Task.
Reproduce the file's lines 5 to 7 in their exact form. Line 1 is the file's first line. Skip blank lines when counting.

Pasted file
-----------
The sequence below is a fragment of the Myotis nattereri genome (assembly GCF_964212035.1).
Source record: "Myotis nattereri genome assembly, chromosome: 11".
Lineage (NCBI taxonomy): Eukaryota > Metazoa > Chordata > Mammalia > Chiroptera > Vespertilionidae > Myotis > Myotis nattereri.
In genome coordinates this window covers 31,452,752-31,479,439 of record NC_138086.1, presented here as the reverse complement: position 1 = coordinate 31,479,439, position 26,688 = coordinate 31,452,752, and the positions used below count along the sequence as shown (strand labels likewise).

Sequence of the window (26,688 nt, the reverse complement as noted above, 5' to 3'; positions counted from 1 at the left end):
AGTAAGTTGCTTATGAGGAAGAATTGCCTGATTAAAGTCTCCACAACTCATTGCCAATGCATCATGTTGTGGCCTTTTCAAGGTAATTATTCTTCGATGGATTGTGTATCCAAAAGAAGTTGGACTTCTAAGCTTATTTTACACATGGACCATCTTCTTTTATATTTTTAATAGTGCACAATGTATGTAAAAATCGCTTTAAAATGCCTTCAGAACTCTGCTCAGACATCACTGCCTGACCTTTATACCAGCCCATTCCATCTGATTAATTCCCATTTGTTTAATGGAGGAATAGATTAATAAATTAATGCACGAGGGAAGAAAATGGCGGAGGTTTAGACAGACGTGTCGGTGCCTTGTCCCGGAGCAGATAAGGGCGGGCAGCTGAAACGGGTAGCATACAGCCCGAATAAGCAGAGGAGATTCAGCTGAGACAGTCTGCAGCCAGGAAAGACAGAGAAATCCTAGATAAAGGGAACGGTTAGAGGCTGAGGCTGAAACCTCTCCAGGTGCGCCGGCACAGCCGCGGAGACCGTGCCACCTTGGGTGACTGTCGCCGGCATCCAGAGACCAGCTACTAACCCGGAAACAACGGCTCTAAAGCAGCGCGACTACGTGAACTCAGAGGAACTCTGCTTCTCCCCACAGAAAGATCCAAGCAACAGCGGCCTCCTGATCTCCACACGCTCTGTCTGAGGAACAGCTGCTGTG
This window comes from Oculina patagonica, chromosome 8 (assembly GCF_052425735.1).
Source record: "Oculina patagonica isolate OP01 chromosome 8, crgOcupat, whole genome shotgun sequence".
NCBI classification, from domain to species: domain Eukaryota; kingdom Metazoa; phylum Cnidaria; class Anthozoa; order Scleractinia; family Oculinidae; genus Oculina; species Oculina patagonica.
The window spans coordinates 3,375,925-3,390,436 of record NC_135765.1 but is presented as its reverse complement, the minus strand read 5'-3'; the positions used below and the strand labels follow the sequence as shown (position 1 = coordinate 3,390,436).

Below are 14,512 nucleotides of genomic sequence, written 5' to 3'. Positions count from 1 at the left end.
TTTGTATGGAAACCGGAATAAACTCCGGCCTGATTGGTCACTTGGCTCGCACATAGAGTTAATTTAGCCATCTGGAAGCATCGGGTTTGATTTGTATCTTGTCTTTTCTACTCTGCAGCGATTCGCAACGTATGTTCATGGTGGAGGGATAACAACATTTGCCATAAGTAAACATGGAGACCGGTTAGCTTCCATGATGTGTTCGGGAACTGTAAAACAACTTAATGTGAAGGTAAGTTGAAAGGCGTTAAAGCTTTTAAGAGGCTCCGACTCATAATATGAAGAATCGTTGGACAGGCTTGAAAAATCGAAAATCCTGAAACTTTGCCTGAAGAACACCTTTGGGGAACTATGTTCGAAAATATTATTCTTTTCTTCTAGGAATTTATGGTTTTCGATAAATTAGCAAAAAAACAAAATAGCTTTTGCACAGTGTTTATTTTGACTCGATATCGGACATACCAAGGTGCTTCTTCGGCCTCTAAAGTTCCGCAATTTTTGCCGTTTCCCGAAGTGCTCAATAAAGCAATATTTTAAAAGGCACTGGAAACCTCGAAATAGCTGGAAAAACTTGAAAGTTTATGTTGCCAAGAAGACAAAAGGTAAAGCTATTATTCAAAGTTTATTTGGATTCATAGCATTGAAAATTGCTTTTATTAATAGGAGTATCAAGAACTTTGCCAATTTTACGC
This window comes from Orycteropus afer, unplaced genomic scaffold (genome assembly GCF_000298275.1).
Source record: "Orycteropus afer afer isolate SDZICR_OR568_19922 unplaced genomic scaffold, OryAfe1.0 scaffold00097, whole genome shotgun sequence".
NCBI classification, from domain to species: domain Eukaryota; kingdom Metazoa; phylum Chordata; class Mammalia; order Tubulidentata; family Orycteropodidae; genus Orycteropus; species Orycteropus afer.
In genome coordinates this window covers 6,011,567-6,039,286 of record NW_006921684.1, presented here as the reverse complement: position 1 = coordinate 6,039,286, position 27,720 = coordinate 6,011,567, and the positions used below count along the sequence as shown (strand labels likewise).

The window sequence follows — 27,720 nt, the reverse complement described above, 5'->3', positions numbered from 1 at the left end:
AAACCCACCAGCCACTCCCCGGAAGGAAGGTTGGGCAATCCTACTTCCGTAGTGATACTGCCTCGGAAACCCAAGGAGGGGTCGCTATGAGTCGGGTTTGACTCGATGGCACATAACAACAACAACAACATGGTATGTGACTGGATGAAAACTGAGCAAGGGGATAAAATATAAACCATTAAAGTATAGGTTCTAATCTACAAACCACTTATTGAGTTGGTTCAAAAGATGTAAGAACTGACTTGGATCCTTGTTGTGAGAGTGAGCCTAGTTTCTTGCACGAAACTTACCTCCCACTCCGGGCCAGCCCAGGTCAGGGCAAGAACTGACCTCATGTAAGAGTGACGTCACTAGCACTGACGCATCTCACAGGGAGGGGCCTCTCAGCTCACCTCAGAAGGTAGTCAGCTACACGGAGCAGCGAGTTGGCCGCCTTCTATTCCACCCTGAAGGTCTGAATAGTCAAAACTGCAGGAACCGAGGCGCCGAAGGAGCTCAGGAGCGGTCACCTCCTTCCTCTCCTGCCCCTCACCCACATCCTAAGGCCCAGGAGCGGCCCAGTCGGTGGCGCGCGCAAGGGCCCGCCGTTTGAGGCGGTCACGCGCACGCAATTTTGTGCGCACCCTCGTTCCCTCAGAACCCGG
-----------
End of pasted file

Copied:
Sequence of the window (26,688 nt, the reverse complement as noted above, 5' to 3'; positions counted from 1 at the left end):
AGTAAGTTGCTTATGAGGAAGAATTGCCTGATTAAAGTCTCCACAACTCATTGCCAATGCATCATGTTGTGGCCTTTTCAAGGTAATTATTCTTCGATGGATTGTGTATCCAAAAGAAGTTGGACTTCTAAGCTTATTTTACACATGGACCATCTTCTTTTATATTTTTAATAGTGCACAATGTATGTAAAAATCGCTTTAAAATGCCTTCAGAACTCTGCTCAGACATCACTGCCTGACCTTTATACCAGCCCATTCCATCTGATTAATTCCCATTTGTTTAATGGAGGAATAGATTAATAAATTAATGCACGAGGGAAGAAAATGGCGGAGGTTTAGACAGACGTGTCGGTGCCTTGTCCCGGAGCAGATAAGGGCGGGCAGCTGAAACGGGTAGCATACAGCCCGAATAAGCAGAGGAGATTCAGCTGAGACAGTCTGCAGCCAGGAAAGACAGAGAAATCCTAGATAAAGGGAACGGTTAGAGGCTGAGGCTGAAACCTCTCCAGGTGCGCCGGCACAGCCGCGGAGACCGTGCCACCTTGGGTGACTGTCGCCGGCATCCAGAGACCAGCTACTAACCCGGAAACAACGGCTCTAAAGCAGCGCGACTACGTGAACTCAGAGGAACTCTGCTTCTCCCCACAGAAAGATCCAAGCAACAGCGGCCTCCTGATCTCCACACGCTCTGTCTGAGGAACAGCTGCTGTG
This window comes from Oculina patagonica, chromosome 8 (assembly GCF_052425735.1).